Bangkok - Keeping climate change below 2 degrees Celsius between now and 2050 is possible if both rich and poor countries stick to a strict "carbon budget," the World Wildlife Fund for Nature said in a new report released Friday.
According to the WWF, the total carbon budget - the amount of tolerable global emissions over a period of time - has to be set roughly at 1,600 gigatons carbon dioxide-equivalent (CO2eq) between the years 1990 and 2050.
CO2eq describes the amount of CO2 that would have the same global warming potential as a given mixture and amount of greenhouse gases.
As the world has already emitted a large part of this, the remaining budget from today until 2050 is only 970 gigatons CO2eq.
"In order to avoid the worst and most dramatic consequences of climate change, governments need to apply the strictest measures to stay within a tight and total long-term global carbon budget," said Stephan Singer, director of global energy policy at the WWF.
The WWF report was released on the sidelines of the United Nations climate change talks held in Bangkok this week and next to set the agenda for a new climate deal to be decided in Copenhagen in December.
One of the key goals for a new deal, which is to replace the Kyoto protocol that ends in 2012, is to get industrialized nations to commit to drastic cuts in carbon emissions between now and 2050 to keep climate change below the 2-degree-Celsius threshold.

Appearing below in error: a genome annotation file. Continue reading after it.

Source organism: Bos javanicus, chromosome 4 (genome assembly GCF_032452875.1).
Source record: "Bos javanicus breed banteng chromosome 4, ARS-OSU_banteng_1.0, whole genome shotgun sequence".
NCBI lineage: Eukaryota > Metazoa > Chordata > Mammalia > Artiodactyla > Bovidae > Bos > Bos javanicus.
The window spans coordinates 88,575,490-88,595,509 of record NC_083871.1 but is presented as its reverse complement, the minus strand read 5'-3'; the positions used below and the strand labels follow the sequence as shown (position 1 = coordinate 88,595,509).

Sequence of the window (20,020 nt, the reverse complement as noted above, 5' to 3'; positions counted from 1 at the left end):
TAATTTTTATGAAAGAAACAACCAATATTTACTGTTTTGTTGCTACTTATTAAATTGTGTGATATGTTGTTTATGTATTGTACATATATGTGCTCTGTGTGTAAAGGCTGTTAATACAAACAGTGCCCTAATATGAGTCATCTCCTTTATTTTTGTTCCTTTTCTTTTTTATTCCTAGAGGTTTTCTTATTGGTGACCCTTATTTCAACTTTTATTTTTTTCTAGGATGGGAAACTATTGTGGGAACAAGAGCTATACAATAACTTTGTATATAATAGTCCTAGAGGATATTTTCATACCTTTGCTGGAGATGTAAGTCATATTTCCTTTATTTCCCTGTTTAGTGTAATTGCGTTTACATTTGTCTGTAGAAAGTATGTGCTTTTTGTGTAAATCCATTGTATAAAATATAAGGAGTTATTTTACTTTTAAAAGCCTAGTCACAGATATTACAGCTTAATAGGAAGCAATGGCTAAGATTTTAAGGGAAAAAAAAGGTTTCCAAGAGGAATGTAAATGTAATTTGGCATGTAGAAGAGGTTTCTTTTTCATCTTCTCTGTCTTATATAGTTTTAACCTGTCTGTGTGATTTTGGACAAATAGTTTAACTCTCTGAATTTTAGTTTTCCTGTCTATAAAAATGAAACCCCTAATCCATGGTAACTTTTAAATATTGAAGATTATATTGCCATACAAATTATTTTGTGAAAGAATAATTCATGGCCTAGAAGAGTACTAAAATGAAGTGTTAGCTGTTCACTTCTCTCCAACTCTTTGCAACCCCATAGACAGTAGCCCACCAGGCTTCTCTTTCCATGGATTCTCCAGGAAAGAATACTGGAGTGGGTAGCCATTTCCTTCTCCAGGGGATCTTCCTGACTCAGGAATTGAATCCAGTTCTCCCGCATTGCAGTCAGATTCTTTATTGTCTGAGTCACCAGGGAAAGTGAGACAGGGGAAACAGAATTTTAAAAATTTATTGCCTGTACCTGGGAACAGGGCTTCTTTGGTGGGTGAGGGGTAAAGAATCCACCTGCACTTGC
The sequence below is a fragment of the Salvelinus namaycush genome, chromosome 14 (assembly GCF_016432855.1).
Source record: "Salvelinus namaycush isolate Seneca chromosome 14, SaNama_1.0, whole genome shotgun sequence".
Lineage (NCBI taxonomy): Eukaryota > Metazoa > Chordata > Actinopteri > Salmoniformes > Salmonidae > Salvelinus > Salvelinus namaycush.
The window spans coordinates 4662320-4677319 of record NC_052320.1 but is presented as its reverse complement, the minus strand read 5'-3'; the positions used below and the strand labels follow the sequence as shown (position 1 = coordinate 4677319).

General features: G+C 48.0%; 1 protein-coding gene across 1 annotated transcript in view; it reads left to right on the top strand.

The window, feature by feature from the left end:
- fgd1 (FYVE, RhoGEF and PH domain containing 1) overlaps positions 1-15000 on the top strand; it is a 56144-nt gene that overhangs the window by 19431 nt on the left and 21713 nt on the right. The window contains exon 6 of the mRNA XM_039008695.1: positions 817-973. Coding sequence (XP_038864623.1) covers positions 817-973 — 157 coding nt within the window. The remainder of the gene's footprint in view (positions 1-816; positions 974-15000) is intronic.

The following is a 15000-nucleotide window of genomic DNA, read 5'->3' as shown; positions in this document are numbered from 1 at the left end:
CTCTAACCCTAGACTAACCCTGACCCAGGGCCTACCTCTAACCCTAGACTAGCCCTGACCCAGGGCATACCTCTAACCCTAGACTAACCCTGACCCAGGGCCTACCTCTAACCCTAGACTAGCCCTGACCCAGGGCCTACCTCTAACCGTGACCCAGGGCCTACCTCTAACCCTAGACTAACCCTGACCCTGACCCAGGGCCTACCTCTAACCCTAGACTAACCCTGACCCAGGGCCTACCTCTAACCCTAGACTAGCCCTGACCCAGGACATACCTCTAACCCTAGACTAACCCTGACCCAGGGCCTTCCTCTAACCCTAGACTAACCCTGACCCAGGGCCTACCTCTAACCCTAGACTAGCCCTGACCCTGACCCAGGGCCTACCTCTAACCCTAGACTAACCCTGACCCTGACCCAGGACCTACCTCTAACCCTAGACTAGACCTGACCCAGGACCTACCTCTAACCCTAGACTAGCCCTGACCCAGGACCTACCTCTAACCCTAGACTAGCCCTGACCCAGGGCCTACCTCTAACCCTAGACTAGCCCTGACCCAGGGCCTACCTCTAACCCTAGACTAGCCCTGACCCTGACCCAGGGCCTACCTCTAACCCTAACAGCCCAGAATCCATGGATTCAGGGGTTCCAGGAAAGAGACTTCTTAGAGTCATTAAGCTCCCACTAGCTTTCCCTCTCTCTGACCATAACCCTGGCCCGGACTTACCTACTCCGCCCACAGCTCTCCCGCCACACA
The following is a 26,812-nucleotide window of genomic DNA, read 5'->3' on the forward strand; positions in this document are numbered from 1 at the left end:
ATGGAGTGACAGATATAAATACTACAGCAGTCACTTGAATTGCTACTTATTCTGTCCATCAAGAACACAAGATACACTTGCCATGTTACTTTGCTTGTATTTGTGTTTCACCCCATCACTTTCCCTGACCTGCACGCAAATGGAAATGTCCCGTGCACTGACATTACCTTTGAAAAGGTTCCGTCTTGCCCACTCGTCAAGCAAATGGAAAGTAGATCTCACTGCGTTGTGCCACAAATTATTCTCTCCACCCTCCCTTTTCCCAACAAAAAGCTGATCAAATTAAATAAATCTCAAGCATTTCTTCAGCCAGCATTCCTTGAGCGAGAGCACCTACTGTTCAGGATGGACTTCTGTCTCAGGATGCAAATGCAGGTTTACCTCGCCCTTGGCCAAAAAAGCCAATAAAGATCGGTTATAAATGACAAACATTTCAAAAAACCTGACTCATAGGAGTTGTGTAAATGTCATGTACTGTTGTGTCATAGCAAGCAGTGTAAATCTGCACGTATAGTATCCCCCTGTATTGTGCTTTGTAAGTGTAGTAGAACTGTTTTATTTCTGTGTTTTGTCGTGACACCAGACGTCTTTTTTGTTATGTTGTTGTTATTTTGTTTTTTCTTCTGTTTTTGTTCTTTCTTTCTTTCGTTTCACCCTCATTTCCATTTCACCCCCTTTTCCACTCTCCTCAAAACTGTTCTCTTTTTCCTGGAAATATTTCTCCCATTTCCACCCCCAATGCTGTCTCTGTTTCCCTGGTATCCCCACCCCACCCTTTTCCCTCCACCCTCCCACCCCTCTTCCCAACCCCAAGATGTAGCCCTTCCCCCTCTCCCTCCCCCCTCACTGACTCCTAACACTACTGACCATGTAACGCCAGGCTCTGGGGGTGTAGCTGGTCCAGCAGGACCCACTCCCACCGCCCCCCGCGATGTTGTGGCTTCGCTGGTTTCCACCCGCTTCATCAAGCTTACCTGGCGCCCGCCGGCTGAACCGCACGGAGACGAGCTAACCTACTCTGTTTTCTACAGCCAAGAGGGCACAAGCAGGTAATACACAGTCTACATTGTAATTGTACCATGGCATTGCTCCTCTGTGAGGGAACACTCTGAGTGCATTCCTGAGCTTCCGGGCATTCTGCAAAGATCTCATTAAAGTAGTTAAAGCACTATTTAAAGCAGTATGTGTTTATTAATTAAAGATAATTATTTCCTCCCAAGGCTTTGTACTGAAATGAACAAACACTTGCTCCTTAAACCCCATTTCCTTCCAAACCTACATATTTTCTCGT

Developing countries will also be required to slow their carbon emissions.
"If governments relax the rules according to which they distribute emissions, we will end up in climate chaos," Singer warned.
"Ultimately, a global carbon budget is equal to a full global cap on emissions," he said.
The report offers three different ways to distribute the burden and the benefits of a global carbon budget, all of which are under discussion at the ongoing negotiations in Bangkok.
The Bangkok talks aim at reducing a draft negotiating text for Copenhagen from 280 pages to less than 40, clarify the key principles and methods governments must commit to for slowing climate change over the next 40 years.
Scientists have warned that a rise in temperatures above 2 degrees Celsius by 2050 would be catastrophic for the world, whereas keeping it below 2 degrees is manageable. (dpa)